CERTIORARI TO THE COURT OF CIVIL APPEALS FOR THE NINTH SUPREME JUDICIAL DISTRICT OF TEXAS.
Hughes, McReynolds, Brandeis, Butler, Stone, Roberts, Black; Cardozo took no part in the consideration or decision of this case.
MR. JUSTICE STONE delivered the opinion of the Court.
The question for decision is whether the action, in this case, of the Texas state courts, in dismissing a suit founded upon a judgment of the superior court of California, denied to the judgment the faith and credit which the Constitution commands.
Petitioner, as assignee of a California judgment against the Beaumont Export & Import Company, a Texas corporation, brought the present suit in the Texas state district court against respondents, directors of the corporation acting as its trustees in dissolution, and against its stockholders as transferees of corporate assets, to collect the judgment. His petition sets out in detail the circumstances attending the rendition of the California judgment
and incorporates by reference a duly attested copy of the judgment roll.
It appears that the corporation brought suit in the Superior Court of California, a court of general jurisdiction, against Montes, petitioner's predecessor in interest, to recover a money judgment for goods sold and delivered. Thereupon Montes, following what is alleged to be the California practice, with leave of the court brought a cross-action against the corporation, by service of a cross-complaint upon the corporation's attorney of record in the pending suit, to recover for the conversion of chattels. Judgment in the cross-action, taken by default, was followed by dismissal of the corporation's suit and is the judgment which is the subject of the present suit. A motion to open the default and to be allowed to defend, made later on behalf of the corporation, was contested and was denied by the court, the issue being whether the cross-complaint was in fact served on the plaintiff's attorney.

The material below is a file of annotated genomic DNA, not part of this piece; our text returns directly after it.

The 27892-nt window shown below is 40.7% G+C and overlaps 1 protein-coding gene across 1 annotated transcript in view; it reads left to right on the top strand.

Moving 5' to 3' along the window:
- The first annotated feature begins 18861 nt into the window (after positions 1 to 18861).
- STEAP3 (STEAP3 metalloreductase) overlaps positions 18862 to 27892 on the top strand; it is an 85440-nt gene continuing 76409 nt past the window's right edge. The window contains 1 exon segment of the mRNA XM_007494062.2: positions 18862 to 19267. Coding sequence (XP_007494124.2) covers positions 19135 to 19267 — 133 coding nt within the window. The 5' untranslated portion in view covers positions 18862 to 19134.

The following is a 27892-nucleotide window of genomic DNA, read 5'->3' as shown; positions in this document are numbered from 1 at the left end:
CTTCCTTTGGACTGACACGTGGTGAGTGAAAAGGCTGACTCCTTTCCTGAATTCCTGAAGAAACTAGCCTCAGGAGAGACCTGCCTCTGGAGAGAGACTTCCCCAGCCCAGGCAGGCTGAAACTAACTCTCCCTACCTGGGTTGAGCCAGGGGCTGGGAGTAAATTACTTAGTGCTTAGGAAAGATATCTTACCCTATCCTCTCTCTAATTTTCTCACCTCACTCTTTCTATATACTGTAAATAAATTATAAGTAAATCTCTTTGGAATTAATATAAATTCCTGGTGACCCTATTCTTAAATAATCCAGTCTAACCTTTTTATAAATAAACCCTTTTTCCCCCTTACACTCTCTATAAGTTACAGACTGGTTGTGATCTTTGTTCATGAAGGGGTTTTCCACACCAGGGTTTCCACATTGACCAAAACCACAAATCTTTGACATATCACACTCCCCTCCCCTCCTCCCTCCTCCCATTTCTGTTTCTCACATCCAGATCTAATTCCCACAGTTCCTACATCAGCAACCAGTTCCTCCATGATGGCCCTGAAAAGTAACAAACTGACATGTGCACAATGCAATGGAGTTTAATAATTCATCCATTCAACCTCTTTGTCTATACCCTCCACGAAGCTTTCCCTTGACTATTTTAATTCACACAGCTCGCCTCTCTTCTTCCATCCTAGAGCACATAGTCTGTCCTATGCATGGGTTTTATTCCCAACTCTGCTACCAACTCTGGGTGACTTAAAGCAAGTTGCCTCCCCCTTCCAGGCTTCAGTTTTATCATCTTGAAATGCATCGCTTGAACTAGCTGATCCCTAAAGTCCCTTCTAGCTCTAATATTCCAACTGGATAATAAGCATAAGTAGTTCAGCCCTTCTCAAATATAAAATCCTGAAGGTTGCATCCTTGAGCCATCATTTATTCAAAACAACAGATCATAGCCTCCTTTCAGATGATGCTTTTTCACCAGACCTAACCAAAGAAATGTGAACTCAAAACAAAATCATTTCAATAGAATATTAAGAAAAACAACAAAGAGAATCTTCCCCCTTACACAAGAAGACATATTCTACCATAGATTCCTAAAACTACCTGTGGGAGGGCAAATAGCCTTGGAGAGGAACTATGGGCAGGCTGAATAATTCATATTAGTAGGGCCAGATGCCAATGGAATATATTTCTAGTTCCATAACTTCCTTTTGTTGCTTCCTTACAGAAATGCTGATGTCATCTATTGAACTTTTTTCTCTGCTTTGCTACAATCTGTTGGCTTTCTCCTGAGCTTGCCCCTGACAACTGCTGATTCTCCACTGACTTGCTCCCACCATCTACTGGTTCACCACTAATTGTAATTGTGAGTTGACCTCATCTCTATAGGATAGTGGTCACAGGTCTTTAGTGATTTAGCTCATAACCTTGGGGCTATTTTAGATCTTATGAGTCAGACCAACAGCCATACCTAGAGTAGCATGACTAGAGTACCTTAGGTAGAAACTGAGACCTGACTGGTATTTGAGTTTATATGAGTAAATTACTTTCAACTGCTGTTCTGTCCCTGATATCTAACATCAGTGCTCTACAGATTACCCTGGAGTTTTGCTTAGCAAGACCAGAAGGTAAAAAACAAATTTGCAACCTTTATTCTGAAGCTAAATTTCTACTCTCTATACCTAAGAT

The trial court sustained a general demurrer to the complaint and gave judgment dismissing the cause, which the Court of Appeals affirmed, 101 S. W. 2d 1046. Petition to the Texas supreme court for a writ of error was denied for want of jurisdiction. We granted certiorari, cf. Bain Peanut Co. v. Pinson, 282 U.S. 499, the question being an important one of constitutional law. Our writ is properly directed to the Court of Civil Appeals, it being the highest court of the state in which a judgment could be had. Bacon v. Texas, 163 U.S. 207, 215; Sullivan v. Texas, 207 U.S. 416; San Antonio & A. P. Ry. Co. v. Wagner, 241 U.S. 476; American Railway Express Co. v. Levee, 263 U.S. 19.
The Court of Civil Appeals rested its decision on a single ground, want of jurisdiction of the California court over the corporation in the cross-action in which the judgment was rendered. Construing the California statutes
and decisions which the complaint set out, it concluded that they did not authorize service of the complaint in the cross-action upon the plaintiff's attorney of record. It held further that in any case as the corporation was not present within the state no jurisdiction could be acquired over it by the substituted service, and the California judgment was consequently without due process and a nullity beyond the protection of the full faith and credit clause. To review these rulings we brought the case here. Cf. Ward v. Love County, 253 U.S. 17, 25; Indiana ex rel. Anderson v. Brand, post, p. 95.
By R. S. § 905, 28 U. S. C. 687, enacted under authority of the full faith and credit clause, Art. IV, § 1 of the Constitution, the duly attested record of the judgment of a state is entitled to such faith and credit in every court within the United States as it has by law or usage in the state from which it is taken. If it appears on its face to be a record of a court of general jurisdiction, such jurisdiction over the cause and the parties is to be presumed unless disproved by extrinsic evidence, or by the record itself. Hanley v. Donoghue, 116 U.S. 1; Knowles v. Gaslight & Coke Co., 19 Wall. 58; Settlemier v. Sullivan, 97 U.S. 444. But in a suit upon the judgment of another state the jurisdiction of the court which rendered it is open to judicial inquiry, Chicago Life Insurance Co. v. Cherry, 244 U.S. 25, and when the matter of fact or law on which jurisdiction depends was not litigated in the original suit it is a matter to be adjudicated in the suit founded upon the judgment. Thompson v. Whitman, 18 Wall. 457. Here the fact of the service of the complaint upon the attorney is alleged by the ...